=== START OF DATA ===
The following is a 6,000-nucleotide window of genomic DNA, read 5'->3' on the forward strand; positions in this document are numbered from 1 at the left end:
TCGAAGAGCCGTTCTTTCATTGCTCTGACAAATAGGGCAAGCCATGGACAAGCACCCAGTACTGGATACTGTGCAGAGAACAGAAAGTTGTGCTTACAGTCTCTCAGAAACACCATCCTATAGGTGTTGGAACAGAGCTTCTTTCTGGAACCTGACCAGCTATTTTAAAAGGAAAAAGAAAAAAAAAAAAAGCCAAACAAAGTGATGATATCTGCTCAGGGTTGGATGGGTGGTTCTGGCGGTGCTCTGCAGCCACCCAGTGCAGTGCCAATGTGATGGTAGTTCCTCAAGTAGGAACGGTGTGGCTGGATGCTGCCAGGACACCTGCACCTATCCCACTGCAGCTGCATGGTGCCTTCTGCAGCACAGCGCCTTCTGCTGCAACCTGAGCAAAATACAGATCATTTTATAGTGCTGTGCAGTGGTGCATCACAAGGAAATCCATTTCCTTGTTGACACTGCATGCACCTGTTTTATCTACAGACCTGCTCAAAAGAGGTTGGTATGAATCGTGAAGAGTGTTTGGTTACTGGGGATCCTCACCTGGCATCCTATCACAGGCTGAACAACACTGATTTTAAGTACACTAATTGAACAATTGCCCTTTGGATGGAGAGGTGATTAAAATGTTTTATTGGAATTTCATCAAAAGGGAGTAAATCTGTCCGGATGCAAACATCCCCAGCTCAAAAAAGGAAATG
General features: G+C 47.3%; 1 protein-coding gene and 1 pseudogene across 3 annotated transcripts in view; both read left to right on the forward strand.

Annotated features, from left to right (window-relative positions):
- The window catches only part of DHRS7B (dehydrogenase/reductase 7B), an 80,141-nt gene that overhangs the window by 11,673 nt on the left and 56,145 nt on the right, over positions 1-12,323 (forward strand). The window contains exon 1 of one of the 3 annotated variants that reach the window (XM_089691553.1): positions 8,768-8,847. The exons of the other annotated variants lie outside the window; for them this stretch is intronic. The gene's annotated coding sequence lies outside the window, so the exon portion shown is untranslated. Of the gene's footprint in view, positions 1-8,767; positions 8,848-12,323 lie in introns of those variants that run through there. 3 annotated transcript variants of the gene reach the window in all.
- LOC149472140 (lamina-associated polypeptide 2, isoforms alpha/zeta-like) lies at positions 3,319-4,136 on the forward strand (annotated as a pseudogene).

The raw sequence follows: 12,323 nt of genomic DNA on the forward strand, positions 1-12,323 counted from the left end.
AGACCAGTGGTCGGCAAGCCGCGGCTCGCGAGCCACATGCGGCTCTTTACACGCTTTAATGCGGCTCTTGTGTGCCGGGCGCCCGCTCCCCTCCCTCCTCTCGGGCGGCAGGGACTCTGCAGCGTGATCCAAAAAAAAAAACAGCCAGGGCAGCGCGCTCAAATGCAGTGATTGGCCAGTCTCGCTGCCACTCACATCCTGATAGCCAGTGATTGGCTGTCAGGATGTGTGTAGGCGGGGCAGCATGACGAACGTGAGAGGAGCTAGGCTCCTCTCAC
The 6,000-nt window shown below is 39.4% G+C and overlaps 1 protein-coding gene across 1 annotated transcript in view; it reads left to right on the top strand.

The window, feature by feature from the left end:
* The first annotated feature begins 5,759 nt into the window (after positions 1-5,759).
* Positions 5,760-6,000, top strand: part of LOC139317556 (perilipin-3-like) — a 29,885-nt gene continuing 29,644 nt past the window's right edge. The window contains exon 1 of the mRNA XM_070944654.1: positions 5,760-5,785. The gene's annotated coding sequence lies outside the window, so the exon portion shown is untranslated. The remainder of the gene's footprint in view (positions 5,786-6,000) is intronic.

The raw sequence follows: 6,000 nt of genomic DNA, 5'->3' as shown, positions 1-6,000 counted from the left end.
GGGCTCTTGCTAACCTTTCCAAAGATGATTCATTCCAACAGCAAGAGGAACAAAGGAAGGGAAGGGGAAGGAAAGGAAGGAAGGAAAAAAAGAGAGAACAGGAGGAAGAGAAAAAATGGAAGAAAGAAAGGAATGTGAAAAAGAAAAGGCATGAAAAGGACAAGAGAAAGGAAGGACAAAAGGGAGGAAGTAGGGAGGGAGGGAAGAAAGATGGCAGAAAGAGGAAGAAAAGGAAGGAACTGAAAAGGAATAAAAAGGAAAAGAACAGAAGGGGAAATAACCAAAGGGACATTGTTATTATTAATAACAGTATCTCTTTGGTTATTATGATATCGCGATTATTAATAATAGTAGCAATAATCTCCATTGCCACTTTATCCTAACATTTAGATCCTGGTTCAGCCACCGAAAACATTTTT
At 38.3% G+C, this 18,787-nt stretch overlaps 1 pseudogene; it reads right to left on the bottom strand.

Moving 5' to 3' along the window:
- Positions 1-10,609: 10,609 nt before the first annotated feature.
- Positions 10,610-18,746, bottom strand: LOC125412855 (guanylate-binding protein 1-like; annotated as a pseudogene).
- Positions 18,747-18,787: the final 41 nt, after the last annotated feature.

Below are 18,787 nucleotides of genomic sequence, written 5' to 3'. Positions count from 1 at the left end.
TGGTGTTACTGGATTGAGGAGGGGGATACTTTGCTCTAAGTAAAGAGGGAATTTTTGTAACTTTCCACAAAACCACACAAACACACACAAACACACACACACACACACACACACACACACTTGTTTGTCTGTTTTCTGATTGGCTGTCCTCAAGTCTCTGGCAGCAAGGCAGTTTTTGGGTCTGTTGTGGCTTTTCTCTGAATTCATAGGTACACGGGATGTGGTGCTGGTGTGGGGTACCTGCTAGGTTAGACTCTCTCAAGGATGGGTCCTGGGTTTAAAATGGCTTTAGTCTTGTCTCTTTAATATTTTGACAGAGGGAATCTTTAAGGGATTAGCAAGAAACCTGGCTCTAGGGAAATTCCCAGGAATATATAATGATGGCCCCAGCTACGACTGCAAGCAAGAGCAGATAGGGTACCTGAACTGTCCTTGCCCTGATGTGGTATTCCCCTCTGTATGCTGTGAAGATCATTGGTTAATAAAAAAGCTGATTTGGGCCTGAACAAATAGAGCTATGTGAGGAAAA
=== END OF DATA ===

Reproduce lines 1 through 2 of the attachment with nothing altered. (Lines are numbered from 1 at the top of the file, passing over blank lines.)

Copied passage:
The following is a 6,000-nucleotide window of genomic DNA, read 5'->3' on the forward strand; positions in this document are numbered from 1 at the left end:
TCGAAGAGCCGTTCTTTCATTGCTCTGACAAATAGGGCAAGCCATGGACAAGCACCCAGTACTGGATACTGTGCAGAGAACAGAAAGTTGTGCTTACAGTCTCTCAGAAACACCATCCTATAGGTGTTGGAACAGAGCTTCTTTCTGGAACCTGACCAGCTATTTTAAAAGGAAAAAGAAAAAAAAAAAAAGCCAAACAAAGTGATGATATCTGCTCAGGGTTGGATGGGTGGTTCTGGCGGTGCTCTGCAGCCACCCAGTGCAGTGCCAATGTGATGGTAGTTCCTCAAGTAGGAACGGTGTGGCTGGATGCTGCCAGGACACCTGCACCTATCCCACTGCAGCTGCATGGTGCCTTCTGCAGCACAGCGCCTTCTGCTGCAACCTGAGCAAAATACAGATCATTTTATAGTGCTGTGCAGTGGTGCATCACAAGGAAATCCATTTCCTTGTTGACACTGCATGCACCTGTTTTATCTACAGACCTGCTCAAAAGAGGTTGGTATGAATCGTGAAGAGTGTTTGGTTACTGGGGATCCTCACCTGGCATCCTATCACAGGCTGAACAACACTGATTTTAAGTACACTAATTGAACAATTGCCCTTTGGATGGAGAGGTGATTAAAATGTTTTATTGGAATTTCATCAAAAGGGAGTAAATCTGTCCGGATGCAAACATCCCCAGCTCAAAAAAGGAAATG